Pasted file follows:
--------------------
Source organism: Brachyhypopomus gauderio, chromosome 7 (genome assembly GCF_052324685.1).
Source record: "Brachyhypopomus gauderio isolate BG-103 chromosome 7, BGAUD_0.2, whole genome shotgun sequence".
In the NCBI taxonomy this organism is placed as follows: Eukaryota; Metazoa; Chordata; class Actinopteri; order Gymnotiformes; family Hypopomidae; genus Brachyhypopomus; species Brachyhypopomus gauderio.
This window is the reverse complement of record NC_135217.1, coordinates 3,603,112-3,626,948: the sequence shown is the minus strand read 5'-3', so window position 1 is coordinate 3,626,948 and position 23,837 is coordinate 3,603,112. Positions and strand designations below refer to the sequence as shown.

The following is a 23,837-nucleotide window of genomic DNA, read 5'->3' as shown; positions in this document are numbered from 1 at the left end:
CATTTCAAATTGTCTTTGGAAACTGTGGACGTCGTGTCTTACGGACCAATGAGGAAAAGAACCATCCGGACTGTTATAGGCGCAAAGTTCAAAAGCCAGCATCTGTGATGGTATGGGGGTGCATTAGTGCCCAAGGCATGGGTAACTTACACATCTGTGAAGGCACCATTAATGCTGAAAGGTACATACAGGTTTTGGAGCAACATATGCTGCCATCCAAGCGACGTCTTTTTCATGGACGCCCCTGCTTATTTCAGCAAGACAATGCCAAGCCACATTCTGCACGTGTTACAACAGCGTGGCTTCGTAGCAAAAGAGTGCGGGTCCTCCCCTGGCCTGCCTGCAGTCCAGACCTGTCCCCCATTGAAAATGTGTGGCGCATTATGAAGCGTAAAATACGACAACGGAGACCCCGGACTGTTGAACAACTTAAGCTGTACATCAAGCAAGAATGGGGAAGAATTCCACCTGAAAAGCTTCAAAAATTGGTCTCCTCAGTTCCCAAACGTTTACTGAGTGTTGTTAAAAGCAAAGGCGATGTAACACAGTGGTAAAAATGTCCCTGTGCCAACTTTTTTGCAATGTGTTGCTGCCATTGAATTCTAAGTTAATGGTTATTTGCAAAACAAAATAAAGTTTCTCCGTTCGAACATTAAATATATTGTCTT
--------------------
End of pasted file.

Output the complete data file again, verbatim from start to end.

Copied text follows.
Source organism: Brachyhypopomus gauderio, chromosome 7 (genome assembly GCF_052324685.1).
Source record: "Brachyhypopomus gauderio isolate BG-103 chromosome 7, BGAUD_0.2, whole genome shotgun sequence".
In the NCBI taxonomy this organism is placed as follows: Eukaryota; Metazoa; Chordata; class Actinopteri; order Gymnotiformes; family Hypopomidae; genus Brachyhypopomus; species Brachyhypopomus gauderio.
This window is the reverse complement of record NC_135217.1, coordinates 3,603,112-3,626,948: the sequence shown is the minus strand read 5'-3', so window position 1 is coordinate 3,626,948 and position 23,837 is coordinate 3,603,112. Positions and strand designations below refer to the sequence as shown.

The following is a 23,837-nucleotide window of genomic DNA, read 5'->3' as shown; positions in this document are numbered from 1 at the left end:
CATTTCAAATTGTCTTTGGAAACTGTGGACGTCGTGTCTTACGGACCAATGAGGAAAAGAACCATCCGGACTGTTATAGGCGCAAAGTTCAAAAGCCAGCATCTGTGATGGTATGGGGGTGCATTAGTGCCCAAGGCATGGGTAACTTACACATCTGTGAAGGCACCATTAATGCTGAAAGGTACATACAGGTTTTGGAGCAACATATGCTGCCATCCAAGCGACGTCTTTTTCATGGACGCCCCTGCTTATTTCAGCAAGACAATGCCAAGCCACATTCTGCACGTGTTACAACAGCGTGGCTTCGTAGCAAAAGAGTGCGGGTCCTCCCCTGGCCTGCCTGCAGTCCAGACCTGTCCCCCATTGAAAATGTGTGGCGCATTATGAAGCGTAAAATACGACAACGGAGACCCCGGACTGTTGAACAACTTAAGCTGTACATCAAGCAAGAATGGGGAAGAATTCCACCTGAAAAGCTTCAAAAATTGGTCTCCTCAGTTCCCAAACGTTTACTGAGTGTTGTTAAAAGCAAAGGCGATGTAACACAGTGGTAAAAATGTCCCTGTGCCAACTTTTTTGCAATGTGTTGCTGCCATTGAATTCTAAGTTAATGGTTATTTGCAAAACAAAATAAAGTTTCTCCGTTCGAACATTAAATATATTGTCTT